Pirates owner Bob Nutting, left, general manager Neal Huntington and president Frank Coonelly, right, huddle behind home plate to watch the workouts in 2010 at Pirate City in Bradenton, Fla.
Austin Meadows, the No. 9 pick in the 2013 draft, is introduced at PNC Park by Pirates general manager Neil Huntington.
By Joe Starkey / Pittsburgh Post-Gazette
“I’m completely honored to be the Pirates’ general manager,” Neal Huntington said by phone Wednesday. “It’s amazing it’s entering year 10.”
Isn’t it, though?
For a while it didn’t look like Huntington would make it out of year five. He was fired in newspapers, websites and barrooms countless times before busting through in 2013. People will surely want him fired in October if the Pirates miss the playoffs again.
Oh, who am I kidding? They want him fired now. Which is insane when you consider that Huntington, while far from perfect, tore this rat-infested plague of a franchise to the ground, built it back up and fulfilled his promise to make it a winner again. And did so while working in handcuffs.
So spare me the “Huntington apologist” stuff. Sober up. Look at the fact that what this man does is navigate proficiently (not perfectly) within the margins of the Pirates’ economic constraints, some forced by the club’s market size, some forced by Bob Nutting’s corner cutting.
Huntington is, in fact, the best thing Bob Nutting has going for him, and the sane among you should want him extended, not upended.
Credit Nutting, by the way, for hiring Huntington in the first place.
The Pirates hold a 2018 option on Huntington’s contract. He was in the same position — one year, plus a club option left — when he signed an extension on April 5, 2014, four days into the season. Nutting is nuts if he doesn’t repeat that move, because the closer Huntington gets to unrestricted free agency, the more you wonder if he’d be tempted to leave.
I asked Huntington if he expects to be re-signed.
“I hope to be,” he said. “I certainly hope to be. From day one, I have said I believe if you do your job well, you will continue to have the opportunity to do your job, and I still believe that.”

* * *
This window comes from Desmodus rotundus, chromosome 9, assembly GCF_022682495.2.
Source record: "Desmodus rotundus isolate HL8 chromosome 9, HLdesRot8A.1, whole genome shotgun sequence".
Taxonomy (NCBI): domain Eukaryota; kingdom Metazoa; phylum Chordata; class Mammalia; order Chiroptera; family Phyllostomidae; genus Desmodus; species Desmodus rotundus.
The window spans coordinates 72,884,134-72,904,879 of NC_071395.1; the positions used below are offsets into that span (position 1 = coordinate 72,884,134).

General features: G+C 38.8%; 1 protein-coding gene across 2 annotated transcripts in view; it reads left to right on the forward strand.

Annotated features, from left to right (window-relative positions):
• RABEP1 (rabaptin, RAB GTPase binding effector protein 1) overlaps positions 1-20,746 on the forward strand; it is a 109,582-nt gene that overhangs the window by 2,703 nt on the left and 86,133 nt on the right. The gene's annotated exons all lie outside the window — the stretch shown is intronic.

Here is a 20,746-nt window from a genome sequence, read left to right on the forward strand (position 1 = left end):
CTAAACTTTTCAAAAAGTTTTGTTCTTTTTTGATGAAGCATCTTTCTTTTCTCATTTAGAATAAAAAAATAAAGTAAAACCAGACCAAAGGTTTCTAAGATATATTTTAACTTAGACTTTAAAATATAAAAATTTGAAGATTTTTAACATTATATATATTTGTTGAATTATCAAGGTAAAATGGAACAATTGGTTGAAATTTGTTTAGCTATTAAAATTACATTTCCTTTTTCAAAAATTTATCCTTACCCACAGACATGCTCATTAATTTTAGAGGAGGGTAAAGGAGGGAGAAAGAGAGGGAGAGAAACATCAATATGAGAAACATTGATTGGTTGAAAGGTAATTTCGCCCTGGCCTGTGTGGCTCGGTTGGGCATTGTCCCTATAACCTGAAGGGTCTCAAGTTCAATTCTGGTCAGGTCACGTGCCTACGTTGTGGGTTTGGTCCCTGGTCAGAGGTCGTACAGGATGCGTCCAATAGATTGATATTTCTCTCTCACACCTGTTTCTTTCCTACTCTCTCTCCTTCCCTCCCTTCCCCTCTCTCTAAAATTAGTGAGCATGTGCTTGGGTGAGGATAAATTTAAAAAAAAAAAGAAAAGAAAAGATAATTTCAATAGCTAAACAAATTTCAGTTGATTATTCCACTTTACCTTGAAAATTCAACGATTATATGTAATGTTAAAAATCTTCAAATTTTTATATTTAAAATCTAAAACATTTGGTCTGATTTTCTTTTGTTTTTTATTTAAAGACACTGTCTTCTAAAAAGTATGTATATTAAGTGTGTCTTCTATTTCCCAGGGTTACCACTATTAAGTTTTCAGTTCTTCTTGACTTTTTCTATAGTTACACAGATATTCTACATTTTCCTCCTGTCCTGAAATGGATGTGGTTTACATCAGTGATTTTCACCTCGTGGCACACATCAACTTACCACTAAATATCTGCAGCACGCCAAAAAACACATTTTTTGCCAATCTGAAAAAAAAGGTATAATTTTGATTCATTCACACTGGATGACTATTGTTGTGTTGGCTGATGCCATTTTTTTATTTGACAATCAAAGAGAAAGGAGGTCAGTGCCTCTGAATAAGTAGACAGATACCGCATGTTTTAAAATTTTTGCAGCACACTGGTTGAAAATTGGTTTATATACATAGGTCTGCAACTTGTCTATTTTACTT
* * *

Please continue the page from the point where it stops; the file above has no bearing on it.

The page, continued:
I also wondered if he ever has a moment, maybe a morning when he wakes up and wonders how the other half lives.
What would it be like to live in a world where a team spends freely and doesn’t worry that one mistake will wreck the budget? (and where a GM wouldn’t feel compelled to shed salary and deal his star closer at the deadline with his team a couple of games out of a playoff spot, though I didn't include that part in the question).
If Huntington harbors such fantasies, he isn’t letting on.
“I don’t,” he said. “I’ve only lived in small markets. I thrive on that. I love the challenge of working with a group that has to be creative and innovative and more efficient. And while the margin for error is a challenge at times, I don’t wake up and think about (a big-market job) because that’s not energy spent on my family and spent on finding the best way to do the job here.”
I know the Huntington complaints by heart.
He hasn’t won a playoff series.
He hasn’t even won a division.
He hasn’t drafted great.
He holds on to prospects the way Nutting holds on to nickels.
They’re all true. But I still believe by far the bigger story is the GM fulfilling his promise when he was hired on Sept. 25, 2007. The one where he said, “We're going to change the culture. Every one of our decisions will be a progressive process in bringing a winner back to Pittsburgh.”
As for the second-place finishes and playoff failures, at some point, people need to look at the players. Huntington put together teams that were good enough to win it all. Most of his core players failed miserably in the postseason. A 98-win Pirates team two years ago handed the ball to Gerrit Cole, their ace, in a one-game playoff and watched him get lit up like a Zambelli Fireworks Show.
You want Huntington to pitch, too?
The awkward part of this is that Huntington and manager Clint Hurdle are tied at the contractual hip. The two have been a package deal. They were extended on the same day three years ago for the same tenure.
What if Nutting wants to extend one and not the other?
What if Hurdle isn’t as eager to stick around?
I asked Hurdle on the radio, just before spring training, if his mindset was to manage “multiple (more) years” here.
“I believe I’m in a very good place mentally,” he said. “I believe I’m in a very good place physically — the best physical condition I’ve been in in quite some time. I have an energy level and a hunger for the game as much anything to try to be a small part of people trying to bring a world championship to Pittsburgh.”
Did I miss the “yes” in that answer? Listen, I’m bullish on Hurdle, too, if he sees a long-term future here. It’ll be interesting to see how Nutting navigates the situation.
It’ll be interesting, too, to see if Huntington adds to his rotation, even if it means parting with prospects not named Austin Meadows. That is the one piece I would not have included in a deal for Jose Quintana, a player the Pirates say they seriously pursued.
“The cost was high, very high,” Huntington said.
Yes, I know. Huntington’s conservatism drives you crazy. He’s not perfect. On balance, though, he’s pretty darned good.
Imagine what he could do without the handcuffs.
Joe Starkey: firstname.lastname@example.org and Twitter @joestarkey1. Joe Starkey can be heard on the “Starkey and Mueller” show weekdays from 2-6 p.m. on 93.7 The Fan.
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